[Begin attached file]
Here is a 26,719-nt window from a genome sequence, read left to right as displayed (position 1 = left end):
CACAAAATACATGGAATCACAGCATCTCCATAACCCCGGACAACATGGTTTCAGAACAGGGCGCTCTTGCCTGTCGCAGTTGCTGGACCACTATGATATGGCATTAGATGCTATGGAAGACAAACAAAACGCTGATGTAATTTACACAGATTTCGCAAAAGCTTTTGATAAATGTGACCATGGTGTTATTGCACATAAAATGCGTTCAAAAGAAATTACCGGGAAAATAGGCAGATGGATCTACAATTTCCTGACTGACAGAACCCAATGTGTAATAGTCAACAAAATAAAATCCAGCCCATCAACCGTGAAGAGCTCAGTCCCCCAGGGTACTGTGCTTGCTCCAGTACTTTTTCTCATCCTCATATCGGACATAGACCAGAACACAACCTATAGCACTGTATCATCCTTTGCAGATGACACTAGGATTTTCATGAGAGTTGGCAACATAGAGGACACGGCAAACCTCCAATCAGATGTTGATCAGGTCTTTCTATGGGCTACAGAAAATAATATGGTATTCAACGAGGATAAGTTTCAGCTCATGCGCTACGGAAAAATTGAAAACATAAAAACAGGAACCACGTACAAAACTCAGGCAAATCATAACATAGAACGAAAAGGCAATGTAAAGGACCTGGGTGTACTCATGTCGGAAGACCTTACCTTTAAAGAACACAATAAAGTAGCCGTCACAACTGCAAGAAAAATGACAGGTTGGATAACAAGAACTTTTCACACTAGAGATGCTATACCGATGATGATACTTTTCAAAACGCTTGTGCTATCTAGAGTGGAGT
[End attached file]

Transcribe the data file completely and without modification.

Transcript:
Here is a 26,719-nt window from a genome sequence, read left to right as displayed (position 1 = left end):
CACAAAATACATGGAATCACAGCATCTCCATAACCCCGGACAACATGGTTTCAGAACAGGGCGCTCTTGCCTGTCGCAGTTGCTGGACCACTATGATATGGCATTAGATGCTATGGAAGACAAACAAAACGCTGATGTAATTTACACAGATTTCGCAAAAGCTTTTGATAAATGTGACCATGGTGTTATTGCACATAAAATGCGTTCAAAAGAAATTACCGGGAAAATAGGCAGATGGATCTACAATTTCCTGACTGACAGAACCCAATGTGTAATAGTCAACAAAATAAAATCCAGCCCATCAACCGTGAAGAGCTCAGTCCCCCAGGGTACTGTGCTTGCTCCAGTACTTTTTCTCATCCTCATATCGGACATAGACCAGAACACAACCTATAGCACTGTATCATCCTTTGCAGATGACACTAGGATTTTCATGAGAGTTGGCAACATAGAGGACACGGCAAACCTCCAATCAGATGTTGATCAGGTCTTTCTATGGGCTACAGAAAATAATATGGTATTCAACGAGGATAAGTTTCAGCTCATGCGCTACGGAAAAATTGAAAACATAAAAACAGGAACCACGTACAAAACTCAGGCAAATCATAACATAGAACGAAAAGGCAATGTAAAGGACCTGGGTGTACTCATGTCGGAAGACCTTACCTTTAAAGAACACAATAAAGTAGCCGTCACAACTGCAAGAAAAATGACAGGTTGGATAACAAGAACTTTTCACACTAGAGATGCTATACCGATGATGATACTTTTCAAAACGCTTGTGCTATCTAGAGTGGAGT